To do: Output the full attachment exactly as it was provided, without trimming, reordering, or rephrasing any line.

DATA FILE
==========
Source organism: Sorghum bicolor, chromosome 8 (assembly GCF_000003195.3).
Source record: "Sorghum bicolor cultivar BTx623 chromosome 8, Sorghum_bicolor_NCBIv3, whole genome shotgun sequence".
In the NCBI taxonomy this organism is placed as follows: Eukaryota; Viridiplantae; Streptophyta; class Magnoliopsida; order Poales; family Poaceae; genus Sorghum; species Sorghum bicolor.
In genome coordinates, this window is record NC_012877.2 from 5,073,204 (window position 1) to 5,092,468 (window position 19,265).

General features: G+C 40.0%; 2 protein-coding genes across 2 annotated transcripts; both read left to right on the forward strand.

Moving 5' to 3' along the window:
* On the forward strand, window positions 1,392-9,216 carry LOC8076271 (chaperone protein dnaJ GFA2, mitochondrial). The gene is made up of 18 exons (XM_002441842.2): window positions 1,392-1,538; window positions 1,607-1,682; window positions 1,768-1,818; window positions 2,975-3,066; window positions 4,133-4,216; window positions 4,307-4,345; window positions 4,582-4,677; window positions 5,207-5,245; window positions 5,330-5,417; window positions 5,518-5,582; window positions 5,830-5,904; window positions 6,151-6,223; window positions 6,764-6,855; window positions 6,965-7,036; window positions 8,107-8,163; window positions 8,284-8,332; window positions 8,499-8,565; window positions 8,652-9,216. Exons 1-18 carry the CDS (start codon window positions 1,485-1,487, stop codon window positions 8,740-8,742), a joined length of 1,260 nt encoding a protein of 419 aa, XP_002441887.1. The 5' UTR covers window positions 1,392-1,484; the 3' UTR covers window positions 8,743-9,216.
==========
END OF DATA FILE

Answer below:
Source organism: Sorghum bicolor, chromosome 8 (assembly GCF_000003195.3).
Source record: "Sorghum bicolor cultivar BTx623 chromosome 8, Sorghum_bicolor_NCBIv3, whole genome shotgun sequence".
In the NCBI taxonomy this organism is placed as follows: Eukaryota; Viridiplantae; Streptophyta; class Magnoliopsida; order Poales; family Poaceae; genus Sorghum; species Sorghum bicolor.
In genome coordinates, this window is record NC_012877.2 from 5,073,204 (window position 1) to 5,092,468 (window position 19,265).

General features: G+C 40.0%; 2 protein-coding genes across 2 annotated transcripts; both read left to right on the forward strand.

Moving 5' to 3' along the window:
* On the forward strand, window positions 1,392-9,216 carry LOC8076271 (chaperone protein dnaJ GFA2, mitochondrial). The gene is made up of 18 exons (XM_002441842.2): window positions 1,392-1,538; window positions 1,607-1,682; window positions 1,768-1,818; window positions 2,975-3,066; window positions 4,133-4,216; window positions 4,307-4,345; window positions 4,582-4,677; window positions 5,207-5,245; window positions 5,330-5,417; window positions 5,518-5,582; window positions 5,830-5,904; window positions 6,151-6,223; window positions 6,764-6,855; window positions 6,965-7,036; window positions 8,107-8,163; window positions 8,284-8,332; window positions 8,499-8,565; window positions 8,652-9,216. Exons 1-18 carry the CDS (start codon window positions 1,485-1,487, stop codon window positions 8,740-8,742), a joined length of 1,260 nt encoding a protein of 419 aa, XP_002441887.1. The 5' UTR covers window positions 1,392-1,484; the 3' UTR covers window positions 8,743-9,216.